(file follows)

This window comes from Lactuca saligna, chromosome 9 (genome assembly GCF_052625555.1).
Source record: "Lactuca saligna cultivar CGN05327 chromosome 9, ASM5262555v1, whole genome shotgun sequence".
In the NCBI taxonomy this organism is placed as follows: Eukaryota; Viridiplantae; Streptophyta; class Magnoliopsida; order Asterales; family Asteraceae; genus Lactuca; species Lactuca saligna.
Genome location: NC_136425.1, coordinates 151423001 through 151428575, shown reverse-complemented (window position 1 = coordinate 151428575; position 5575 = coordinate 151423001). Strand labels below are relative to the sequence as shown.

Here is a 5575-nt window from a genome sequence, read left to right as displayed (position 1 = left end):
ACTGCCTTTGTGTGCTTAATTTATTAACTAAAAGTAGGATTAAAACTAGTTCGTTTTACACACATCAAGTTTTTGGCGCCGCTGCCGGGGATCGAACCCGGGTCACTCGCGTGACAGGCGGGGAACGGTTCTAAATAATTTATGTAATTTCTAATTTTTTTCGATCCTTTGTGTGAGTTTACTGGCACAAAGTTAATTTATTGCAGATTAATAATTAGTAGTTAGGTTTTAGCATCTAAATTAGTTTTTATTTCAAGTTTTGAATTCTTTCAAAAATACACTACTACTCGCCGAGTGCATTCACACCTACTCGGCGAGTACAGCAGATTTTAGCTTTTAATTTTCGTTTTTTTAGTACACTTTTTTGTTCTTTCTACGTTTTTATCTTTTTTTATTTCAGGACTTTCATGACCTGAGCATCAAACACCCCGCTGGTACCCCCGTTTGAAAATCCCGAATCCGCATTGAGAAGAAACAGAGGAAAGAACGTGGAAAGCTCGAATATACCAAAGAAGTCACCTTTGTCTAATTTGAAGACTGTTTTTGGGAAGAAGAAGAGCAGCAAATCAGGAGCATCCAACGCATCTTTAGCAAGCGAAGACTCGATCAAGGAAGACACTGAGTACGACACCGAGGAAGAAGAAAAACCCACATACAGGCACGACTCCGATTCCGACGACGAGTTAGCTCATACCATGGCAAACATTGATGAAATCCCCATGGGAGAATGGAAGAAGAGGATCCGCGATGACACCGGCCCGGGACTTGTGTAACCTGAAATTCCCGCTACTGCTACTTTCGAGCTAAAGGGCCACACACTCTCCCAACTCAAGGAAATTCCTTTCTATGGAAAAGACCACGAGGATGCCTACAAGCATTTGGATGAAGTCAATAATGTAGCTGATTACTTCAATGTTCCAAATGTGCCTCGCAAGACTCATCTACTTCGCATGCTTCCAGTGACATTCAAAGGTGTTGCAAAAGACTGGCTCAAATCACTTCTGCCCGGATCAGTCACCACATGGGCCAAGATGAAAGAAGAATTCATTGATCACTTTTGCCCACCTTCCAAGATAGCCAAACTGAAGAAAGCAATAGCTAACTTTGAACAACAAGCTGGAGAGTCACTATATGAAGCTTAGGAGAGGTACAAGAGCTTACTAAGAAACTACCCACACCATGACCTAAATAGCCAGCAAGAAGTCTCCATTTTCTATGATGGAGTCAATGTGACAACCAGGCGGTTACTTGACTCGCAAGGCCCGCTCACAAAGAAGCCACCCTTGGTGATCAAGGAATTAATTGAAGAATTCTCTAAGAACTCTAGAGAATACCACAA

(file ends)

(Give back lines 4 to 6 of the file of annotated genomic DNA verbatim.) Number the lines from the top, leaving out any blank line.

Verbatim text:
Genome location: NC_136425.1, coordinates 151423001 through 151428575, shown reverse-complemented (window position 1 = coordinate 151428575; position 5575 = coordinate 151423001). Strand labels below are relative to the sequence as shown.

Here is a 5575-nt window from a genome sequence, read left to right as displayed (position 1 = left end):
ACTGCCTTTGTGTGCTTAATTTATTAACTAAAAGTAGGATTAAAACTAGTTCGTTTTACACACATCAAGTTTTTGGCGCCGCTGCCGGGGATCGAACCCGGGTCACTCGCGTGACAGGCGGGGAACGGTTCTAAATAATTTATGTAATTTCTAATTTTTTTCGATCCTTTGTGTGAGTTTACTGGCACAAAGTTAATTTATTGCAGATTAATAATTAGTAGTTAGGTTTTAGCATCTAAATTAGTTTTTATTTCAAGTTTTGAATTCTTTCAAAAATACACTACTACTCGCCGAGTGCATTCACACCTACTCGGCGAGTACAGCAGATTTTAGCTTTTAATTTTCGTTTTTTTAGTACACTTTTTTGTTCTTTCTACGTTTTTATCTTTTTTTATTTCAGGACTTTCATGACCTGAGCATCAAACACCCCGCTGGTACCCCCGTTTGAAAATCCCGAATCCGCATTGAGAAGAAACAGAGGAAAGAACGTGGAAAGCTCGAATATACCAAAGAAGTCACCTTTGTCTAATTTGAAGACTGTTTTTGGGAAGAAGAAGAGCAGCAAATCAGGAGCATCCAACGCATCTTTAGCAAGCGAAGACTCGATCAAGGAAGACACTGAGTACGACACCGAGGAAGAAGAAAAACCCACATACAGGCACGACTCCGATTCCGACGACGAGTTAGCTCATACCATGGCAAACATTGATGAAATCCCCATGGGAGAATGGAAGAAGAGGATCCGCGATGACACCGGCCCGGGACTTGTGTAACCTGAAATTCCCGCTACTGCTACTTTCGAGCTAAAGGGCCACACACTCTCCCAACTCAAGGAAATTCCTTTCTATGGAAAAGACCACGAGGATGCCTACAAGCATTTGGATGAAGTCAATAATGTAGCTGATTACTTCAATGTTCCAAATGTGCCTCGCAAGACTCATCTACTTCGCATGCTTCCAGTGACATTCAAAGGTGTTGCAAAAGACTGGCTCAAATCACTTCTGCCCGGATCAGTCACCACATGGGCCAAGATGAAAGAAGAATTCATTGATCACTTTTGCCCACCTTCCAAGATAGCCAAACTGAAGAAAGCAATAGCTAACTTTGAACAACAAGCTGGAGAGTCACTATATGAAGCTTAGGAGAGGTACAAGAGCTTACTAAGAAACTACCCACACCATGACCTAAATAGCCAGCAAGAAGTCTCCATTTTCTATGATGGAGTCAATGTGACAACCAGGCGGTTACTTGACTCGCAAGGCCCGCTCACAAAGAAGCCACCCTTGGTGATCAAGGAATTAATTGAAGAATTCTCTAAGAACTCTAGAGAATACCACAA